Emissions come from a variety of sources, too. They may be released into the air as a result of human activity or natural processes. Typically, emissions are categorized into four groups: point sources, mobile sources, natural sources and area sources.  Point sources tend to be stationary, industrial facilities such as factories and power plants. Mobile sources, on the other hand, are those involving transportation (airplanes, cars, trucks, etc).  Natural sources are those that naturally occur in the environment such as from wildfires, wildlife, trees and plants and wetlands. Lastly, area sources are those from smaller and lighter commercial or industrial activities (e.g., drycleaners) and residential sources (e.g., pesticide use, residential wood use, etc).  Municipalities, commercial, residential, industrial, transportation, individual homes and transboundary sources all play a role. 

 

Despite common beliefs and public perceptions, industry is actually a relatively small emitter across the spectrum of sources, while municipalities tend to be one of the largest.

Factors affecting air quality within the Capital Region, either from human-made or natural emitters, are unique to other regions as well.   It is important, therefore, that as members of the Capital Region, we aim to take responsibility for how we may contribute to emissions and affect air quality, because not only do we operate and work in this region, we are also residents raising our families here. 

The NCIA and its member companies share these concerns also. Together, we are working with the Alberta government and other stakeholders on developing an Air Management Framework for the Capital Region where it will move the long-standing system of regulating individual facility emissions, to regulating on a regional basis.  It considers the context of several current policies (regional, provincial and national) and will build upon current achievements in air quality monitoring and management and leading incentive and awareness programs.

 

Managing regional growth pressures with a long-term planning horizon – the Alberta Land-use Framework and what it means for industry

 

Over the last decade, Alberta has seen unprecedented growth. In particular, the Capital and Lower Athabasca regions have experienced exponential economic and population growth, and have emerged as significant economic drivers for not only Alberta but also for Canada. While the economic landscape has softened since 2007, the Capital Region still anticipates reaching population figures of over 1.7 million by 2043, while the Lower Athabasca (Fort McMurray and area) Region’s population alone is projected to increase to as much as 303,000 by 2045. Given this rate of growth, the Alberta government has been working on a number of initiatives for managing current and future growth pressures.  This work, in part, has taken shape in the form of the Alberta Land-use Framework, which was first released in December 2008.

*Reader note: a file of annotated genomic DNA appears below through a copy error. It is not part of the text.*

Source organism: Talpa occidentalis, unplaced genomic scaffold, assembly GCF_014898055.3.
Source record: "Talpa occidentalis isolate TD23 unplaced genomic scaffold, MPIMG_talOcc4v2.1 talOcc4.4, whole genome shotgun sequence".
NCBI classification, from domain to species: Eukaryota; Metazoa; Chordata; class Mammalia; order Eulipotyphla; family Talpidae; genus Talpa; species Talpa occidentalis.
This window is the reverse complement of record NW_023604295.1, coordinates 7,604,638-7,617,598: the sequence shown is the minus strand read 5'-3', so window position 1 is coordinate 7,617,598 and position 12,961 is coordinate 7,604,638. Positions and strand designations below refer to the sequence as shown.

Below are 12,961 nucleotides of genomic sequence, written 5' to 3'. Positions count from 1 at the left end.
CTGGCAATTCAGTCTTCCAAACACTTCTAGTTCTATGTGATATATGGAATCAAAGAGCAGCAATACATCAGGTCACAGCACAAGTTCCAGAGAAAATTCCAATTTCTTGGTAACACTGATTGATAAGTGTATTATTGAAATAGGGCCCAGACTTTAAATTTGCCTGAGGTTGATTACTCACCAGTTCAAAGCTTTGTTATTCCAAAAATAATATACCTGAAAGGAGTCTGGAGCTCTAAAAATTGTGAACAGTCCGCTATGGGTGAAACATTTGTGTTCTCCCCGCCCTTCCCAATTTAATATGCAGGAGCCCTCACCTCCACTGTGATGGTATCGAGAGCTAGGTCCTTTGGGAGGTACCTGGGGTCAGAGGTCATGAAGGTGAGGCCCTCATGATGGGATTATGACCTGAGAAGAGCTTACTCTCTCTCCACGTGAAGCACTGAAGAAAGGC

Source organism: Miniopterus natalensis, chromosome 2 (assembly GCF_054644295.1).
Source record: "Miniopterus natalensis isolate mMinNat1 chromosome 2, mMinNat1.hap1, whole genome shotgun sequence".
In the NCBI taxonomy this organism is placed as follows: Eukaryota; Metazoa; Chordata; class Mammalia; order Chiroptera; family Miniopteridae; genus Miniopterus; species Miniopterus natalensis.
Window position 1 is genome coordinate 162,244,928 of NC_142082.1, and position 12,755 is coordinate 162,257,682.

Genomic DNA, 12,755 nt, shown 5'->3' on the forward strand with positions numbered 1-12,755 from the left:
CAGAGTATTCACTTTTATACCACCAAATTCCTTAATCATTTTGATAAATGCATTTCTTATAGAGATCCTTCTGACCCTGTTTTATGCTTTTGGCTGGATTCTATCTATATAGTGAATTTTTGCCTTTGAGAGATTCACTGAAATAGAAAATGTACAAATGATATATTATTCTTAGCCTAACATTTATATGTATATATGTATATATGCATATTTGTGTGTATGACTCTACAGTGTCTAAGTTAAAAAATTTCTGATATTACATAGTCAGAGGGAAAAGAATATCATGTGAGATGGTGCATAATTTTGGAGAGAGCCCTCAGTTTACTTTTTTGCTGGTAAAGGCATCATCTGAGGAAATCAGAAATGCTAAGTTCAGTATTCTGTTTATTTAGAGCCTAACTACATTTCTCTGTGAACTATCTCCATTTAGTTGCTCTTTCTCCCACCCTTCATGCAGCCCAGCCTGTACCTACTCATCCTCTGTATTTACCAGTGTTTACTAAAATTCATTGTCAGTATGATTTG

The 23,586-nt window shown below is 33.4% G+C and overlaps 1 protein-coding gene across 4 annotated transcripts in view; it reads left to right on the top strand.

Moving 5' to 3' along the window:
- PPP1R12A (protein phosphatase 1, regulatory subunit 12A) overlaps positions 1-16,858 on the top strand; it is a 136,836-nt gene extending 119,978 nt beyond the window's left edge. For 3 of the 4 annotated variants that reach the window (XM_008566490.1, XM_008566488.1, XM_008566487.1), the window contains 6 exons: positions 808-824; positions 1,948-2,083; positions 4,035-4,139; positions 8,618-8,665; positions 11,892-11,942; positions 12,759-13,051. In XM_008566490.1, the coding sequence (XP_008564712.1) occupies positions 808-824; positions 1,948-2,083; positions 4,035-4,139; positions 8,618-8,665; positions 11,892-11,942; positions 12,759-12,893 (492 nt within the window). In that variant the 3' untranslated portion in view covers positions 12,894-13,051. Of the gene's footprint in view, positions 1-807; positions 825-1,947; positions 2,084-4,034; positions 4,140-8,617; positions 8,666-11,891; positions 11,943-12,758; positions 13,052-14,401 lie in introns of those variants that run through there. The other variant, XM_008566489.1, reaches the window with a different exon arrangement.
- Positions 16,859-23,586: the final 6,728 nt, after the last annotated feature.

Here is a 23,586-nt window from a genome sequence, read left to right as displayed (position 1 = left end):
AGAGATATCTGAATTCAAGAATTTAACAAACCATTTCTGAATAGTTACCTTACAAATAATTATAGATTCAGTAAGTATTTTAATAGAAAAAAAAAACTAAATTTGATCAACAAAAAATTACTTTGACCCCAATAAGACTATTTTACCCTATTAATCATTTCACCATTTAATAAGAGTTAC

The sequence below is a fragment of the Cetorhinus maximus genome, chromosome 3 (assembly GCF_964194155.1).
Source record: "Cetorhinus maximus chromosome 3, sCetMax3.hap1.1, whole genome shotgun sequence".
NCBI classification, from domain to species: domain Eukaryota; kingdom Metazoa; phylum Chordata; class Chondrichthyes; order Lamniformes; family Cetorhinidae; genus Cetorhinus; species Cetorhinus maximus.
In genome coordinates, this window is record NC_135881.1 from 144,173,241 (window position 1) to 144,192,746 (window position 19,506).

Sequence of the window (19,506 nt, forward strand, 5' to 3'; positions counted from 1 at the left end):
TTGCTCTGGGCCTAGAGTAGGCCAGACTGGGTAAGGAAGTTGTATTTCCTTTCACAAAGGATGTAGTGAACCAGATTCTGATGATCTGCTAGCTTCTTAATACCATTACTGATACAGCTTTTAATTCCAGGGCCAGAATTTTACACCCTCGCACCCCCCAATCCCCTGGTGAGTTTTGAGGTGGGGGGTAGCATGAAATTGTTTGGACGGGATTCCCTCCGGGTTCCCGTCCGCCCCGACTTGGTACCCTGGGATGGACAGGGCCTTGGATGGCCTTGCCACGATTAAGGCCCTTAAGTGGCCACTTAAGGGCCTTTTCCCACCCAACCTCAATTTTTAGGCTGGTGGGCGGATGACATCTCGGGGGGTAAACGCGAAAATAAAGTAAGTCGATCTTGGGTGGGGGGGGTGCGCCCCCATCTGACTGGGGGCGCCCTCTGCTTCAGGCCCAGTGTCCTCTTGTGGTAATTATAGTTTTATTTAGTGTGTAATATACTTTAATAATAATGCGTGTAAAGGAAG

The Framework divides the province into seven regions. Each region will have a multi-stakeholder Regional Advisory Council (RAC) for providing advice to the government regarding the development of regional plans in four key areas: economic growth, land conservation, regional air and water thresholds and human development. Each regional plan will establish a vision and objectives while setting the stage for future decision-making over a 50-year timeframe that reflects the uniqueness and priorities of the region from within a provincial policy context. Municipalities as well as provincial government departments and agencies will be required to comply with the directions in the regional plans.

In conjunction with the development of the Alberta Land-use Framework, the provincial government also established the Capital Region Board in 2008 to ensure that future regional development in the Greater Edmonton and Capital Region unfolds in a coordinated manner through its Capital Region Growth Plan: Growing Forward.

 

In 2010, the government began implementing the Alberta Land-use Framework, with the Lower Athabasca being the first of the seven identified regions, to be completed, followed by the South Saskatchewan Region. The North Saskatchewan Regional Plan, in which the Industrial Heartland and the Capital Region is a part of, will begin once the Lower Athabasca Regional Plan is completed. The significance of the Lower Athabasca Regional Plan is that it will largely inform the North Saskatchewan Regional Plan.